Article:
What good is a coffee pot if it can’t be controlled from the internet? By Dave Mabe
If you’re anything like most geeks I’ve met, you probably have a coffee pot that gets a lot of use catering to your caffeine addiction. I decided to play around with X10 technology and an open source software program called MisterHouse to automate my coffee pot and make it more user friendly.
I wanted to wake up to freshly brewed coffee, and I’m too lazy to remember to turn off the pot after a period of time to prevent burning. Sure, you could buy a fancy coffee pot that has some of the features I wanted built in, but even the most expensive coffee pot can’t touch the flexibilities you can create with a little Perl code.
MisterHouse (misterhouse.net) runs on Windows, Mac, and Linux, and lets you write simple Perl code to control a variety of hardware. To control your coffee pot, you’ll need to buy an X10 PC interface and an appliance module (less than $50 new — even less on eBay). You’ll plug the appliance module into the electrical outlet and the coffee pot into the appliance module. You’ll need a coffee pot with a mechanical switch — it needs to be able to be turned on and off simply by controlling the power supplied to it. The PC interface connects to a computer’s serial port and plugs into any electrical outlet.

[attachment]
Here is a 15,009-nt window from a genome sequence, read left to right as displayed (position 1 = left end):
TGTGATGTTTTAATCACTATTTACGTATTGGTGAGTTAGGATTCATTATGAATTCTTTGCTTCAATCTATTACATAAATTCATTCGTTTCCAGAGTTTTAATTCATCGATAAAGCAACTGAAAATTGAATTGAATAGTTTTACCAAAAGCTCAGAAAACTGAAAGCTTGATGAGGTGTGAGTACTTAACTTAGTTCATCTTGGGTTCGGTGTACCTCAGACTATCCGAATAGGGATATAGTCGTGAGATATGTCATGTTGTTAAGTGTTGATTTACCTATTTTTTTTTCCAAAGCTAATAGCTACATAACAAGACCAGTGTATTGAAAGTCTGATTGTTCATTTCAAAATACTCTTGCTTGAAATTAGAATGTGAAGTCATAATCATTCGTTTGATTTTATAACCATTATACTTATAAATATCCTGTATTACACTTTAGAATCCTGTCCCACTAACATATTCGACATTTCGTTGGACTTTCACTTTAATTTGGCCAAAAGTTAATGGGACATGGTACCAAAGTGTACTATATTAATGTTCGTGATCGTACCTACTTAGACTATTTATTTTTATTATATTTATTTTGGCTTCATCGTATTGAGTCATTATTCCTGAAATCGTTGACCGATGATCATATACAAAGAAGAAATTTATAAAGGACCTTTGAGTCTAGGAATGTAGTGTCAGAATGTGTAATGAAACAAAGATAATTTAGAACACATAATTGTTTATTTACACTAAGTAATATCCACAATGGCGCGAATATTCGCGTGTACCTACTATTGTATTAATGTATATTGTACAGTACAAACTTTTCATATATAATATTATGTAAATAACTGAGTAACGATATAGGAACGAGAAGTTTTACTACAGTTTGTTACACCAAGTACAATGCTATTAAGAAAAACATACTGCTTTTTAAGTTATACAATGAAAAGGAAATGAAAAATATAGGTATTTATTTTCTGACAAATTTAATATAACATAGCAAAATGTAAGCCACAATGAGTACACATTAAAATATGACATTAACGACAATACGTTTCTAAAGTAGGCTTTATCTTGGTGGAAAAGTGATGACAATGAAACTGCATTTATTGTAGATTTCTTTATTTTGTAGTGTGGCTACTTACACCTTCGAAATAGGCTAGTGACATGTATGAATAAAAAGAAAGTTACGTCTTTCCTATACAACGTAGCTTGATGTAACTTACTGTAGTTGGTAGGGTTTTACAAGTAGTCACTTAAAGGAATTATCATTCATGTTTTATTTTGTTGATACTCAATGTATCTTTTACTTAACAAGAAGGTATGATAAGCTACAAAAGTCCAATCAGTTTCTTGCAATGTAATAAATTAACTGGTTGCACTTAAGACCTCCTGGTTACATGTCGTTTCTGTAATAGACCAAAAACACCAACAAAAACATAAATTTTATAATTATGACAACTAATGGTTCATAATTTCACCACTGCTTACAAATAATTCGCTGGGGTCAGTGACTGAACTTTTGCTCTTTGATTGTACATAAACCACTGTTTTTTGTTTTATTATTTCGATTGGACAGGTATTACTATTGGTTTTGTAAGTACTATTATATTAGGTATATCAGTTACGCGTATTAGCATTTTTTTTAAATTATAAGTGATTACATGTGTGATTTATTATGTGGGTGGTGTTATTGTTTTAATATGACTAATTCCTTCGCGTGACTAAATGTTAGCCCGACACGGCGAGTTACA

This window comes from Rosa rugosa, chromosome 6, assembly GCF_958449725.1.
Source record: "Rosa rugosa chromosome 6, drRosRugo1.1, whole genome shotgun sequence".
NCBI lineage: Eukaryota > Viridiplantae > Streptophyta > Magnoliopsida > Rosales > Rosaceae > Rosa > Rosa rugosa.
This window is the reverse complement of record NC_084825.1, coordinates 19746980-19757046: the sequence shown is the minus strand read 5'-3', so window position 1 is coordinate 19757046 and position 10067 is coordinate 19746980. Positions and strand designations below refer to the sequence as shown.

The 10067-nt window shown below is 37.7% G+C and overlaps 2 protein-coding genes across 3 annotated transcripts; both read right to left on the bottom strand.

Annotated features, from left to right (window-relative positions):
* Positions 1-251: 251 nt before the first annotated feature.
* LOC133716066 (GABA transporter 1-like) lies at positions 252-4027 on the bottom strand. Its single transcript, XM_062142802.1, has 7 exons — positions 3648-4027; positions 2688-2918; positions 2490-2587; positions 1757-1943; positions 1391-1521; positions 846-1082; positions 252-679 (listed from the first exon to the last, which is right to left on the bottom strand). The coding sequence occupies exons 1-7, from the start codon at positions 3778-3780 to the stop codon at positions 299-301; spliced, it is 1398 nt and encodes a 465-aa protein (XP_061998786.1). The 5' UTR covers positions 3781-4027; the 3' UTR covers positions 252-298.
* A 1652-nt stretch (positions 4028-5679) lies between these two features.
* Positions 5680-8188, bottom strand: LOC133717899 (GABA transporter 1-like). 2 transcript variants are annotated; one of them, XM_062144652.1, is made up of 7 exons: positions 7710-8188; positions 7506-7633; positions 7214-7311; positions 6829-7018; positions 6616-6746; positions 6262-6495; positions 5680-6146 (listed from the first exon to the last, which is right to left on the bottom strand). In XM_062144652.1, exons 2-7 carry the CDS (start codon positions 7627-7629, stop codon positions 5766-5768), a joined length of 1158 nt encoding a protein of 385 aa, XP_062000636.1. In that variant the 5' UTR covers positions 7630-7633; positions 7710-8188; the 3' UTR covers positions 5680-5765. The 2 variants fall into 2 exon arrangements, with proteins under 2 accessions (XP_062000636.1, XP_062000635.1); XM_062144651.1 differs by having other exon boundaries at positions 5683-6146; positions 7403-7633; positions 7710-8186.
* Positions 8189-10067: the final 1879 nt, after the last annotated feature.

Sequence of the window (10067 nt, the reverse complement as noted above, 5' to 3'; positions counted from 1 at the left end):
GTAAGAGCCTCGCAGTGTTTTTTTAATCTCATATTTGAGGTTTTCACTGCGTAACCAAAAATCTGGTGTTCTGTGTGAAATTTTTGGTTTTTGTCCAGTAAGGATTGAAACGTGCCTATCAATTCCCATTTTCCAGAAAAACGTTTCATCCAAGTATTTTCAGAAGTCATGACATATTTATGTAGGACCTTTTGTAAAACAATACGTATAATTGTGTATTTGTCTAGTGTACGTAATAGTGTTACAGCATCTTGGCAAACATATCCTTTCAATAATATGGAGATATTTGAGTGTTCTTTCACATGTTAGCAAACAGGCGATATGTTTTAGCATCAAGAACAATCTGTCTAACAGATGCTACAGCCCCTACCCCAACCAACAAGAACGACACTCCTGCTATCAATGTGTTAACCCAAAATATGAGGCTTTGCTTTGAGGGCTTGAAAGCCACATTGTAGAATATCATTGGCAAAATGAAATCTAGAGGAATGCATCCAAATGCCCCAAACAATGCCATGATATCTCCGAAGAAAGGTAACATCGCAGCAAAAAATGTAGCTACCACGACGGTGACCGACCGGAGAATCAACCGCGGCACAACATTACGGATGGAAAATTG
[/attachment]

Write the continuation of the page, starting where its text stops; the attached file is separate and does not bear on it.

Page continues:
Add some ...